|Photo: Sandra Strangemore
Madness isn’t just a label or a category. And Lucy Costa wants to change our perception of what “mad” actually is — as a scholar, researcher, and activist.
“Mad” is an emerging discipline that examines the lived experiences of those with psychiatric disorders and challenges the way we look at mental illness. Costa has spent close to a decade working for the Empowerment Council, which is part of the Centre for Addiction and Mental Health. It advocates for those with psychiatric disorders and is fighting for equality, human rights, and social justice. …
This is a group of people, after all, that is often overlooked or misunderstood.And last year, Costa — who is considered both a leader and a role model in the psychiatric community — was recognized for her work with an Access Award for Disability Issues from the City of Toronto. “I used psychiatric services myself,” says Costa. “From that standpoint I was able to have a better sense of view of what accessing services means, and it was something more than just the journey through diagnostic categories and labels.” …
Despite full-time employment and her work with several other organizations, Costa has also found time to pursue her LLM at Osgoode Hall Law School. Part of the reason behind her decision to attend Osgoode was an interest in bridging the discipline of law and the emerging discipline of mad studies….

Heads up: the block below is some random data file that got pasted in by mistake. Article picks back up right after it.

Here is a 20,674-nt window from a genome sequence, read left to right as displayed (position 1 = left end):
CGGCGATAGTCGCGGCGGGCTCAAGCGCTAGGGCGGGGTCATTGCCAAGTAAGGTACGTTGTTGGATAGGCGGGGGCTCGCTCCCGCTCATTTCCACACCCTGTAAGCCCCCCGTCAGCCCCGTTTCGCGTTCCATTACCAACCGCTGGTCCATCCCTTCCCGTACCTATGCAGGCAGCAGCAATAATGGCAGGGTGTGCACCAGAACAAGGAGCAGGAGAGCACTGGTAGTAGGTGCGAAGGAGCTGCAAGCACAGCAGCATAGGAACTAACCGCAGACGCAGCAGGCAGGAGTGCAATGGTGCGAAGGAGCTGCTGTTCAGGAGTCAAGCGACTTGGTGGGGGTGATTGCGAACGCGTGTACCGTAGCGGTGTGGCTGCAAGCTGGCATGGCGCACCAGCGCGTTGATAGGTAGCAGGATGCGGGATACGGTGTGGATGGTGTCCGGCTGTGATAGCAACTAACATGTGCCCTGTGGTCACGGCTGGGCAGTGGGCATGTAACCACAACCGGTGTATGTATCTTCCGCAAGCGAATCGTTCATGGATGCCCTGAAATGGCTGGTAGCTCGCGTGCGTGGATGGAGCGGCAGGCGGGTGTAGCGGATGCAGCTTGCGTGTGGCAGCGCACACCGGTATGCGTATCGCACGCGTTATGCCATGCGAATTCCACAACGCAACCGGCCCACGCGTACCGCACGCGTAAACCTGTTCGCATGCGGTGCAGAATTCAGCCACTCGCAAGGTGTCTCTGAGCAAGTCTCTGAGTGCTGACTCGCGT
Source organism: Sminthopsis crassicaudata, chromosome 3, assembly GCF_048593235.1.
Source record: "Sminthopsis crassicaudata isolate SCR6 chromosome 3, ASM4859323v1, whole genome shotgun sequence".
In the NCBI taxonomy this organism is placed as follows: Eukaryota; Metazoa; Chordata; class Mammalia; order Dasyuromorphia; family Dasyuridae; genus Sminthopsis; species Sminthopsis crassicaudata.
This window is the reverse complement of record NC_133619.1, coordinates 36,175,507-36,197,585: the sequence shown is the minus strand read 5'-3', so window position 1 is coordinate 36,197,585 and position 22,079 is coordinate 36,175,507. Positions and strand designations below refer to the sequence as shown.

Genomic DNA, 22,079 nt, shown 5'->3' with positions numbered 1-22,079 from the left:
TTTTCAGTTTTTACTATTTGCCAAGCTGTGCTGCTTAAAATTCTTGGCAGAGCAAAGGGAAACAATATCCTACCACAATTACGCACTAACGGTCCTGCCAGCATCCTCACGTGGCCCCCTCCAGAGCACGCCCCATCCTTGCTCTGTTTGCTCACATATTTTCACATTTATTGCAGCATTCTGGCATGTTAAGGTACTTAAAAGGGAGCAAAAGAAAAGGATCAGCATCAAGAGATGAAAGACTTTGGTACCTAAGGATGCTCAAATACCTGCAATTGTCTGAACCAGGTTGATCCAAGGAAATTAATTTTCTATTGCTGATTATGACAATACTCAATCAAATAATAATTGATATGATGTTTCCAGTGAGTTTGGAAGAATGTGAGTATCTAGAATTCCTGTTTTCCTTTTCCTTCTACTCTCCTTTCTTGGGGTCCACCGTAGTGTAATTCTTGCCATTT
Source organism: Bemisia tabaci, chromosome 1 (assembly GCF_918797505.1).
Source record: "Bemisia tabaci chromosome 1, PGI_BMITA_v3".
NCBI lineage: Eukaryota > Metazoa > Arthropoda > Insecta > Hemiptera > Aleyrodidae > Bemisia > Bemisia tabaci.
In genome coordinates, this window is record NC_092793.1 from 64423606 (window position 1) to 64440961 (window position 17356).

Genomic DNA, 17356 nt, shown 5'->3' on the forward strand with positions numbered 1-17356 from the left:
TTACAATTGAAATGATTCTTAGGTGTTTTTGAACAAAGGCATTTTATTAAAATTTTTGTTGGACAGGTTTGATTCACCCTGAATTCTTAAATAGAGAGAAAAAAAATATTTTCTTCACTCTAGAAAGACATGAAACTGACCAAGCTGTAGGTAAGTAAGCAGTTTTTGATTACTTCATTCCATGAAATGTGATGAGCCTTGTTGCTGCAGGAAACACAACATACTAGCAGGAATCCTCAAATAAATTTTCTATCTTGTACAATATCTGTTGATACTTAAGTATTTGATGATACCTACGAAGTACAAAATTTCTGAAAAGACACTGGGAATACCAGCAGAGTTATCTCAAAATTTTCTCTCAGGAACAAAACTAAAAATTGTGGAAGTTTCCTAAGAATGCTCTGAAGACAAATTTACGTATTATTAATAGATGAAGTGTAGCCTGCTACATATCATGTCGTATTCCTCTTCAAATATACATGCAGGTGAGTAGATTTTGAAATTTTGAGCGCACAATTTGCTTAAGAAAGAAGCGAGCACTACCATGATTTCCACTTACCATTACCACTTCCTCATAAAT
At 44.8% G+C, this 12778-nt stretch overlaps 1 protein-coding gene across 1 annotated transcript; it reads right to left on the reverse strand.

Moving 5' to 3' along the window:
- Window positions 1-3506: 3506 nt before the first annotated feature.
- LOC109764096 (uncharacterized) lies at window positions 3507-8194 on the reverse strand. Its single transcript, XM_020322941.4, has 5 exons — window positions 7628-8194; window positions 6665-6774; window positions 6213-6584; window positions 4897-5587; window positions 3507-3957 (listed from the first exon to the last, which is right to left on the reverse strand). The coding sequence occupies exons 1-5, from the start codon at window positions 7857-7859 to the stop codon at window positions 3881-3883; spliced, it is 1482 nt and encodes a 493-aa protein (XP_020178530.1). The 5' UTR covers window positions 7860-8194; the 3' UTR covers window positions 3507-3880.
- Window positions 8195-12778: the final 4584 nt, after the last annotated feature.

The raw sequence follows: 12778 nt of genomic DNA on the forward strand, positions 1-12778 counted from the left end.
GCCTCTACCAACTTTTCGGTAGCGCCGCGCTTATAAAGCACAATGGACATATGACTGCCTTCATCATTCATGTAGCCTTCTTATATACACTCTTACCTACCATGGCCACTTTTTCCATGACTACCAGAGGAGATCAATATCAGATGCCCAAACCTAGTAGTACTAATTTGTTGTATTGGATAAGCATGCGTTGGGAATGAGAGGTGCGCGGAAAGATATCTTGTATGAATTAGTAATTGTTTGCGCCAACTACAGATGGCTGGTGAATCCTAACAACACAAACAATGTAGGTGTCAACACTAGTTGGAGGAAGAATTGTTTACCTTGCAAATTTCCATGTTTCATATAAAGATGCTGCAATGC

Universities are starting to offer courses in mad studies, including Ryerson and York, and Costa recently wrote a chapter in a book called Mad Matters, published by the Canadian Scholars’ Press. “It’s an extension of the work that I do but in a more scholarly effort,” Costa says of her studies.world where hospitals face budget constraints and fewer options are available in the community for people with psychiatric disorders….
Costa has inspired many others in the mad community to fight alongside her to raise consciousness of mental-health narratives, make rights accessible to people in a way they can understand, and promote equity for those with psychiatric disorders.
That’s why real-life experience is so important in a school setting. “You have to understand the legislation, but you also need to know what it’s like [within the system],” she says. “Kudos to Osgoode because they have an interdisciplinary approach.”…